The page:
How powerful are beliefs when it comes to the self-identification that I call branding. In many ways it is the All Powerful Oz. You know Oz? He is the man behind the curtain that pretends to be a reality.
Not only do our belief systems control and create the purposes and needs that we covet in life, they also shape and filter the information we see every day. I am making the argument that our beliefs control everything we do, use, buy and integrate into our lives. This is why we tell brands that, if they wish to grow market share, they need to personify (i.e. reflect) the beliefs of the target audience they wish to influence. It is not enough for a brand to have the bells and whistles of innovation because consumers view the value of a brand through the colored lenses of their own precepts.
What exactly do I mean by this? The point I am making is that unless you pander to the beliefs of the target audience you will never break through to them. Pander can have very negative connotations. But the filters of prejudice (meaning to pre-judge based upon core beliefs) are so powerful that no message can get through. If the message does get through, human beings bend that message to reinforce their world view.
What people believe about Planned Parenthood.
Here is a politically hot topic example. The pro-life faction of American society holds the precept that life begins at conception as fundamental to their very being. Its members see an attack on their position as an attack on themselves. It is deeply personal. Please forgive me if I am using a topic close to your heart to make a point. I could just as easily chosen from another belief system. This one, however, is timely.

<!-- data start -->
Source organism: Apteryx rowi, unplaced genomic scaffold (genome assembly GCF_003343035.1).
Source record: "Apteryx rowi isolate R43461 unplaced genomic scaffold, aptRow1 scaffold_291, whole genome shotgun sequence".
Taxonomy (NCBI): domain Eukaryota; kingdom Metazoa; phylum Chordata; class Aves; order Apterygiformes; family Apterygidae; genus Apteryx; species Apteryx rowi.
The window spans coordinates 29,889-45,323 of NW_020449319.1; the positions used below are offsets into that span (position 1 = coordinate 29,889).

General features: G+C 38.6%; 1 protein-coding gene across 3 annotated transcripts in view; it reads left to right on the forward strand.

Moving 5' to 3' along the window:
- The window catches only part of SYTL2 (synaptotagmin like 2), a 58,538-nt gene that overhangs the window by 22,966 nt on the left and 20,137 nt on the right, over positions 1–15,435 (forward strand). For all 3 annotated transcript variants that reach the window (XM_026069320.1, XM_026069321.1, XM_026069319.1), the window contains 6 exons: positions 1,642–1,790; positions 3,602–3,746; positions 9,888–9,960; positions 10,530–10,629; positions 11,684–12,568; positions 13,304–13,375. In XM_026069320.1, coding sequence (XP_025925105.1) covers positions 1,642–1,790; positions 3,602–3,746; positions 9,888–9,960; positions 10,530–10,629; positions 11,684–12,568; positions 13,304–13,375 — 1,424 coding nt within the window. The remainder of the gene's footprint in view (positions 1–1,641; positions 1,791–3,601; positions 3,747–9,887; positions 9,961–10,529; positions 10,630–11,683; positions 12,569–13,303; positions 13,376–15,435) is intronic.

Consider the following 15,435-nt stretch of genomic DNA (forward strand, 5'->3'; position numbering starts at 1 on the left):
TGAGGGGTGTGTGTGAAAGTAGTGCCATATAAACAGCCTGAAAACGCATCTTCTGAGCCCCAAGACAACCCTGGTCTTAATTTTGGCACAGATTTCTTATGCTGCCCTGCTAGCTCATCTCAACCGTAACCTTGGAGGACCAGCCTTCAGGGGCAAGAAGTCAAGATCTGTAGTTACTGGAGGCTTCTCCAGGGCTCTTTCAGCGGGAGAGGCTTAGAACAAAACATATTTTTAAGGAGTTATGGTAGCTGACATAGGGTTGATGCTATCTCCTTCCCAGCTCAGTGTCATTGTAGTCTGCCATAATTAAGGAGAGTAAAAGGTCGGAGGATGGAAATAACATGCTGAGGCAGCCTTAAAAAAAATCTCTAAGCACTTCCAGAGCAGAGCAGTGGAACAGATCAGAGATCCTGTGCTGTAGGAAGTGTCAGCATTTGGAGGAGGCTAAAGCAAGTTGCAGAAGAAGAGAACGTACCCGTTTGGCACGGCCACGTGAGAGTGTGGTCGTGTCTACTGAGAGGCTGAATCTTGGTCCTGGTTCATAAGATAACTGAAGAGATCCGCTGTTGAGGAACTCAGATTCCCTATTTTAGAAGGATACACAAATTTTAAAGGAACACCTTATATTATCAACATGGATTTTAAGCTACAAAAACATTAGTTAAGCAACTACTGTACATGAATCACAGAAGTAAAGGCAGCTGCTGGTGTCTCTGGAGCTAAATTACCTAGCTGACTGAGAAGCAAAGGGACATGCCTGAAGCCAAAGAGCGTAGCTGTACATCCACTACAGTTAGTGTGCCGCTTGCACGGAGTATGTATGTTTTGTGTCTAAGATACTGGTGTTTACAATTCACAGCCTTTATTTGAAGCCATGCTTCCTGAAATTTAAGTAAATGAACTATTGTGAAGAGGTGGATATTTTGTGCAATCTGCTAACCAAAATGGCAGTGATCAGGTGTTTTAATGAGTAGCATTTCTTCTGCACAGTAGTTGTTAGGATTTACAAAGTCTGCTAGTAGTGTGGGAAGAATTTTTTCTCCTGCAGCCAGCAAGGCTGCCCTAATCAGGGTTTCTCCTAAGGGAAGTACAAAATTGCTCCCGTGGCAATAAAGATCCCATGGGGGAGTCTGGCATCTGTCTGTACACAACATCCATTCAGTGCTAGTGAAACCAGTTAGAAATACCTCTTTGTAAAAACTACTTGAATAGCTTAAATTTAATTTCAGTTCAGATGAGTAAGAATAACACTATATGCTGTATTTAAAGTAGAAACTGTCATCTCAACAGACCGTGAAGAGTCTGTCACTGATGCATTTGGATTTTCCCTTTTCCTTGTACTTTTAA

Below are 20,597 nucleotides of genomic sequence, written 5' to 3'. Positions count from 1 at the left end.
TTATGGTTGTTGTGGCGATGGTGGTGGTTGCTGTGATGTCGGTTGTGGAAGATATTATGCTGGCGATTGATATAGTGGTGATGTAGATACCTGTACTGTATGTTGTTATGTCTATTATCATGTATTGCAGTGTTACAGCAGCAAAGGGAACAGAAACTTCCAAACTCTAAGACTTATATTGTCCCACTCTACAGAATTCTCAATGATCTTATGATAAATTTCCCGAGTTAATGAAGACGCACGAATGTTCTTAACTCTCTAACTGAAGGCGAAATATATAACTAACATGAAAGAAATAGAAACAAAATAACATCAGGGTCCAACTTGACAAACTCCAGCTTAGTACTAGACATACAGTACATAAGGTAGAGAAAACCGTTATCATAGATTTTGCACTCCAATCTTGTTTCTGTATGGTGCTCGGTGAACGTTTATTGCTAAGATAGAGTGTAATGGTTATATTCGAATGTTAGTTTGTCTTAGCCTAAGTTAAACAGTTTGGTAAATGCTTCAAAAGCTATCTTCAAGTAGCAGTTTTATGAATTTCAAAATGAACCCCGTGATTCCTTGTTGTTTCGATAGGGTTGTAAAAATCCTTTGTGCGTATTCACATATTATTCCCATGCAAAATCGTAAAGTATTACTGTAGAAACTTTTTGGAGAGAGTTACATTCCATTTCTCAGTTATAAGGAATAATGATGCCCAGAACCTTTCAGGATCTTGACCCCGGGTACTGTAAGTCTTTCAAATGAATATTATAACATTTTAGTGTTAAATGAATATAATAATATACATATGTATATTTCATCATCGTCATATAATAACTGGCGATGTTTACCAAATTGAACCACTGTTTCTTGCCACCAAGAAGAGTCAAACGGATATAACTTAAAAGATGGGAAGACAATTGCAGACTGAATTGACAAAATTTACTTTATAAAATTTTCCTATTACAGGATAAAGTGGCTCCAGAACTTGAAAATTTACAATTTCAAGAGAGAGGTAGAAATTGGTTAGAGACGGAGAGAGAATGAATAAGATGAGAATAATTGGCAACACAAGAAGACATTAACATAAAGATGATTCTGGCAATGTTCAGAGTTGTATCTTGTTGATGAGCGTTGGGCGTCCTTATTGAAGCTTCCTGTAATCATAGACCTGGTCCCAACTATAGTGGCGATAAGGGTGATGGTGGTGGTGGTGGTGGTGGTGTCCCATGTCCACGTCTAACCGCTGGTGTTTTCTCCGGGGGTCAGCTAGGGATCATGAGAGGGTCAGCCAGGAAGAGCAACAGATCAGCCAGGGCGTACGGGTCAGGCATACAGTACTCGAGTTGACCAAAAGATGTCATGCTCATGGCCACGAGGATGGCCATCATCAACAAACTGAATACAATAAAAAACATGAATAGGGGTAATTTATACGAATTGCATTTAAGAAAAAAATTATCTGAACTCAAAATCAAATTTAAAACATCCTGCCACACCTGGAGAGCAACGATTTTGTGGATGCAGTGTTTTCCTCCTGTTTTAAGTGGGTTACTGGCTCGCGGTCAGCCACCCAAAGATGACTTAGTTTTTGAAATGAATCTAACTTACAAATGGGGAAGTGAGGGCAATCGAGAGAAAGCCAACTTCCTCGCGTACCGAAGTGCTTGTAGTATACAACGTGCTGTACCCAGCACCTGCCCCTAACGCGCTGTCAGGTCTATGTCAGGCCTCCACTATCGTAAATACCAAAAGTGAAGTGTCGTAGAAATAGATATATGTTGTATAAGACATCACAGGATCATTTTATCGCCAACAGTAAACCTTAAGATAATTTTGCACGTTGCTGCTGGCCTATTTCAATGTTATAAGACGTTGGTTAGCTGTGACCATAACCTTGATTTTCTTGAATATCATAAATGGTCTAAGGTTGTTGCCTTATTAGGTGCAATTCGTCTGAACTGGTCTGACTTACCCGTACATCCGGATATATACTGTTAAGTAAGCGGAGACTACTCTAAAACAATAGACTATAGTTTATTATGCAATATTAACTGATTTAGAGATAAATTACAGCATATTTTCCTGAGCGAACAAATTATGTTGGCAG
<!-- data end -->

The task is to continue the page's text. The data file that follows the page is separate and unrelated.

Remember a few months back, videos were circulating on Facebook with a hidden camera exposing Planned Parenthood for selling fetal body parts? Many of my Facebook friends shared the video and many more expressed their outrage over the expose. Planned Parenthood became the most worthy advisory of their desire to see abortion eliminated. As a belief system, this is the Manga Carta of personal identity. So steeped is it in the fabric of believers that it surpasses all other concerns.
So, when the reports started to circulate that the video tape was in fact edited and manipulated, did the same Facebook friends circulate the rebuttal? Nope. Not a one. They chose to believe the first report because it supported the agenda of their beliefs. They did what we all do when faced with information that seems to be at odds with our core beliefs. They ignore it.
But wait, it gets worse. Just recently, a very conservative judge in Texas (in a very conservative state) brought charges up on that video tape. Not against the Planned Parenthood characters. Nope. He charged the producers of the tape with fraud and intent to commit a crime (soliciting the sale of human parts).
So what do the right-to -life believers say about this? Well it turns out to be just another example of corrupt government, reinforcing their belief in the institutional injustice of today’s government. Truth, which is always subjective anyway, simply can’t win and has no place in the minds of true believers.
Brands and marketers who wish to change markets and grow share at the expense of their competitors should pay special heed to the power of belief. If your brand does not understand the preceptive power of the prospects you wish to influence, you run the risk of them ignoring you at best or seeing you as a reinforcement of how out of touch you are at worst. No new truth or product benefit will save you. Human beings covet the WHY. They want to know why something is true and not just simply the facts. Great brands know this. That’s why choosey mothers choose Jif. Don’t believe me? Ask Skippy.